X-rays help scientists use synthetic DNA to unlock new species

X-rays help scientists discover new species using synthetic DNA.

The 12-ID beamline was at the APS, where X-ray studies were conducted for this study. Available: Xiaobing Zuo, Argonne National Laboratory

A research team led by Northwestern University and the University of Michigan has developed a new way to assemble fragments into colloidal crystals, a type of material used for chemical and chemical analysis. life and light sensors. Using this technique, the team showed for the first time how these crystals could be processed in unseen ways.

The team used the Advanced Photon Source (APS), a utility room of the U.S. Department of Energy (DOE) Office of Science at the DOE’s Argonne National Laboratory, to validate their extensive knowledge.

“A powerful X-ray beam that can reach high resolution measurements is what you need to study this type of association. The APS is a good place to do this research,” said Byeongdu Lee of Argonne National Laboratory. .

“We’ve learned something important about the system for making innovations,” said Chad A. Mirkin, George B. Rathmann Professor of Chemistry at the Weinberg College of Arts and Sciences at Northwestern. “This design for breaking symmetry rewrites the rules for design and synthesis.”

The research was led by Mirkin and Sharon C. Glotzer, Anthony C. Lembke’s director of Chemical Engineering at the University of Michigan, and published in the journal. Natural Things.

Colloidal particles are small particles with other small particles (called nanoparticles) arranged inside them in an ordered or similar manner. They can be designed for applications from light sensors and lasers to speech and arithmetic. For this research, the scientists tried to break down the different shapes, which would arrange the small pieces in different ways.

“You think you’re keeping the cats in a box,” said Argonne’s Byeongdu Lee, a team leader at APS and an author on the paper. “You’re going to have a specific way to work to get the highest value from the space. That’s the way it is.”

However, Lee says that if the balls are melted a certain amount, you can fix them in a different way. The research team, he says, is trying to work with nanomaterials, to teach them to assemble themselves in new ways.

For this research, scientists used DNA, the molecule in cells that carries genetic information. Scientists have learned so much about DNA that it can be trained to follow precise instructions. This research team used DNA to study metal nanoparticles to assemble new structures. The researchers applied DNA molecules to the surface of nanoparticles of various sizes, and observed the movement of small particles around large particles in the spaces between them, while binding together. the pieces to something new.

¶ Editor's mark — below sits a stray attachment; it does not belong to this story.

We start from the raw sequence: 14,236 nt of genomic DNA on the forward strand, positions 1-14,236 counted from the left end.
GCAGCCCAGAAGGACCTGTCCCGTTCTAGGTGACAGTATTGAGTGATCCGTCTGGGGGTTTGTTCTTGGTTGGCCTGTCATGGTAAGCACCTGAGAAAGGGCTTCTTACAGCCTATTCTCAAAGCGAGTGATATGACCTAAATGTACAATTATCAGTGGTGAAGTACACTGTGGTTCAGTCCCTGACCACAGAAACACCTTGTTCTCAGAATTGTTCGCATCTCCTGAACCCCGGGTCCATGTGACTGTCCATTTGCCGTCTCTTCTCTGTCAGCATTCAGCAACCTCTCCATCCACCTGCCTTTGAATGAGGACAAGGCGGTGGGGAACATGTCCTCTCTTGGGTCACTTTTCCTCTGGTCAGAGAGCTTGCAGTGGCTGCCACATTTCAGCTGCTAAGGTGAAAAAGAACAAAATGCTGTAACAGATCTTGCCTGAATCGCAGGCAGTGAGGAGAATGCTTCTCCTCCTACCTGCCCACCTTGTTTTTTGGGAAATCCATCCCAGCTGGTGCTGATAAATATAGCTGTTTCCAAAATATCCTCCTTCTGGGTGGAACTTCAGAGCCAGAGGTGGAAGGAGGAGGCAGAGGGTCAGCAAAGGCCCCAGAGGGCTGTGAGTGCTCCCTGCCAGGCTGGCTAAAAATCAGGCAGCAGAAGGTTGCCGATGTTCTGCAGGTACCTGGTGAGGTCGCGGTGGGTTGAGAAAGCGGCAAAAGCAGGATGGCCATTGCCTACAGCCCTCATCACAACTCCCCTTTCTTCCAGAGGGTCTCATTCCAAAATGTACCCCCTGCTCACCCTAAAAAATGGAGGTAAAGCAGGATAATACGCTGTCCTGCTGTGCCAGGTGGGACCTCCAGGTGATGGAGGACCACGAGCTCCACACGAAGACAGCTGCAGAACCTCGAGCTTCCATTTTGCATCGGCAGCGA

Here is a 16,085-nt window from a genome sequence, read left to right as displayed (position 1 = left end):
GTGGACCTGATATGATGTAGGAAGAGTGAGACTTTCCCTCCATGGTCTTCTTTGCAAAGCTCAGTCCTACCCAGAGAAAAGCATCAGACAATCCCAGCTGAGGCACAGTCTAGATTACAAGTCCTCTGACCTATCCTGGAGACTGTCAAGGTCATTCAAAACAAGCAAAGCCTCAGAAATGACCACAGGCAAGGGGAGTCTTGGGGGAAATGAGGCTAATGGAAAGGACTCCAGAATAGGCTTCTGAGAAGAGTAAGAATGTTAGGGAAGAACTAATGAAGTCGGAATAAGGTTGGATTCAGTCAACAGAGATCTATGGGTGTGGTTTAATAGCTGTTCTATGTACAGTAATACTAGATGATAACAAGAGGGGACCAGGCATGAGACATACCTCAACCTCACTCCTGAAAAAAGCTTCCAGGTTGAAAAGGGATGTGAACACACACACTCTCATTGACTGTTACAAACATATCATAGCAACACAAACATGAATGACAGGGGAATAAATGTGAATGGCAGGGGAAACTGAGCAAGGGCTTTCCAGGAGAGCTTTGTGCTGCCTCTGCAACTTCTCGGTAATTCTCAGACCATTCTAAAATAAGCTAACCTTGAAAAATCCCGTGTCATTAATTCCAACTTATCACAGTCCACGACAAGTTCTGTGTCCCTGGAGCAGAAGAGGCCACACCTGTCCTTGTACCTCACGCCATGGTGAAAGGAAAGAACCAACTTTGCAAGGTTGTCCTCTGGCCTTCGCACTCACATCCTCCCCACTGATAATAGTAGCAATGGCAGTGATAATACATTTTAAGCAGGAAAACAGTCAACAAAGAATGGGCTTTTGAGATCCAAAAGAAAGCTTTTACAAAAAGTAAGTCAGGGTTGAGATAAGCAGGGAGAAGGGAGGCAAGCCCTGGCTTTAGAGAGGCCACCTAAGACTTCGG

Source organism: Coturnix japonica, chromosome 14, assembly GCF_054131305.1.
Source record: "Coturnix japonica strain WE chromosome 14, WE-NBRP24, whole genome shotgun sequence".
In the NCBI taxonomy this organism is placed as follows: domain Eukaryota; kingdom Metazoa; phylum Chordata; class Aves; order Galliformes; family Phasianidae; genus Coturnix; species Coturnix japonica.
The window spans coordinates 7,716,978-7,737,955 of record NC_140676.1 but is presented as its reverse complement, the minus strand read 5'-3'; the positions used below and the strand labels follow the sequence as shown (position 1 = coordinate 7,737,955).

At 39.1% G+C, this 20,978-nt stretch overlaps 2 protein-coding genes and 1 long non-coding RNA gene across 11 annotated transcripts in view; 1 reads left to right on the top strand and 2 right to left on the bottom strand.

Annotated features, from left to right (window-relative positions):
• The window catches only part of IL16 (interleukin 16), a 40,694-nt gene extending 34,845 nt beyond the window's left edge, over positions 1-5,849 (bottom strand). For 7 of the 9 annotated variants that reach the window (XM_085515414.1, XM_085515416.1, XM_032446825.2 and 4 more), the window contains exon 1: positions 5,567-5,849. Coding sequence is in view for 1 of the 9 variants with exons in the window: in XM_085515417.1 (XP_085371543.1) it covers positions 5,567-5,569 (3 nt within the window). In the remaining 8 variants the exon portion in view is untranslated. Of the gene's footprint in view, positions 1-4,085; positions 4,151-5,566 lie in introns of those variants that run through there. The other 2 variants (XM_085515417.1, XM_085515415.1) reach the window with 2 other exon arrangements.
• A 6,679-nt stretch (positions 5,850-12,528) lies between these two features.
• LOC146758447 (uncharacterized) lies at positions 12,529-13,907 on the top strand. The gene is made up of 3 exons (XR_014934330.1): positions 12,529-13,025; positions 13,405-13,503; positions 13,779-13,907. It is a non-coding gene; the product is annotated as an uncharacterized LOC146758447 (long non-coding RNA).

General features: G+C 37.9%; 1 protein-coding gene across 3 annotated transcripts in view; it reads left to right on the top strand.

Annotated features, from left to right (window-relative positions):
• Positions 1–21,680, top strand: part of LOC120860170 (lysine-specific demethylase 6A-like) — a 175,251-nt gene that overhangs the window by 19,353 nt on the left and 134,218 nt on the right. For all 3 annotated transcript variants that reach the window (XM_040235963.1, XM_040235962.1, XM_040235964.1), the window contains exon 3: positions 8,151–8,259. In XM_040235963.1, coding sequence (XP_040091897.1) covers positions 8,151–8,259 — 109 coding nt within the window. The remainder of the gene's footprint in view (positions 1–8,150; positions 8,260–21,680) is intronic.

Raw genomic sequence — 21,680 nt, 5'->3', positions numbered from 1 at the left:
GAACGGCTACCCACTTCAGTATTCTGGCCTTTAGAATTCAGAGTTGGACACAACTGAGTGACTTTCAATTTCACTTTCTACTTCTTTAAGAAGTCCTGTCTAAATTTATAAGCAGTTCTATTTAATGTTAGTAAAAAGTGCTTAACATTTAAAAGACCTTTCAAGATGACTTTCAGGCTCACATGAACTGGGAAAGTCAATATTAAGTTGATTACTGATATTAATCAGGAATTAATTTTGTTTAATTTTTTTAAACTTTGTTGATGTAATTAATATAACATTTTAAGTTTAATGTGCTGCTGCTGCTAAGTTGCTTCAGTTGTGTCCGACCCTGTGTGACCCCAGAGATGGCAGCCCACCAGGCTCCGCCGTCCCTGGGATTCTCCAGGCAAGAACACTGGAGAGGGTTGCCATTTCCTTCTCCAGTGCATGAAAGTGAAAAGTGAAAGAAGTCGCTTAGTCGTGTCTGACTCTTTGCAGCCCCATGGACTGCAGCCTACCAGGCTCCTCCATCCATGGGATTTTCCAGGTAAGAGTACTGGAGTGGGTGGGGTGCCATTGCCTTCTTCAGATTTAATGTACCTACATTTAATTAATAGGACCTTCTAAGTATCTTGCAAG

“The use of large and small nanoparticles, where small particles such as electrons move through a glass of metal atoms, is a very new way of building hard colloidal glass structures, “said Glotzer.

In repairing this DNA, the scientists transformed fragments of electron-equivalent particles, which then transformed them into enduring crystals.

“We looked for hard -hitting buildings that would protect the number of neighbors around each district that had re -created the break -in,” Glotzer said. “Our computer simulations have helped characterize complex patterns and show how the nanoparticles can form them.”

This path set the stage for three new crystalline particles, which had not been fixed before, none of which were actually visible.

“Colloidal particles always have some similarities to the real atomic system,” Lee said. “Now the house that we saw was very new. The way it came together, we didn’t see the metals, the pieces of metal or anything else really coming together. go down this way. ”

“We don’t know the physical properties of the object,” Lee said. “Now we let scientists do this and learn.”

The team used APS’s ultrabright X-ray lights to confirm the new shape of their crystal. They used high-resolution X-ray scanners on the 5-ID and 12-ID beamlines to produce accurate images of the arrangement of the segments they created.

“A powerful X-ray beam that can reach high resolution measurements is what you need to learn this kind of combination,” Lee said. “APS is an ideal place to do this research.”

The APS is making a huge increase, which Lee sees will allow scientists to design complex buildings in the future. The 12-ID instruments are being improved to make better use of the brighter X-ray lights available.

These low -density colloidal crystals have optical characteristics that cannot be obtained with other glass structures or have the use of optical technologies. Their catalytic properties are different. But the new buildings opened here are only the beginning of what can now be understood for the breach of symmetry.

“We’re in the middle of an unknown era of synthesis and discovery,” Mirkin said. “This is a different process than bringing in new materials, not seen from the sketchbook or into applications that can make the most of their rare and common resources.”


The study shows how to break the symmetry in colloidal crystals


More information:
Shunzhi Wang et al, The emission of valency in colloidal crystals through electron -like materials, Natural Things (2022). DOI: 10.1038 / s41563-021-01170-5

Provided by Argonne National Laboratory

Directions: X-rays helped scientists use synthetic DNA to unlock new species (2022, March 31) Retrieved March 31, 2022 from https://phys.org/news/2022-03 -x-rays-scientists-dna-uncover- material.html

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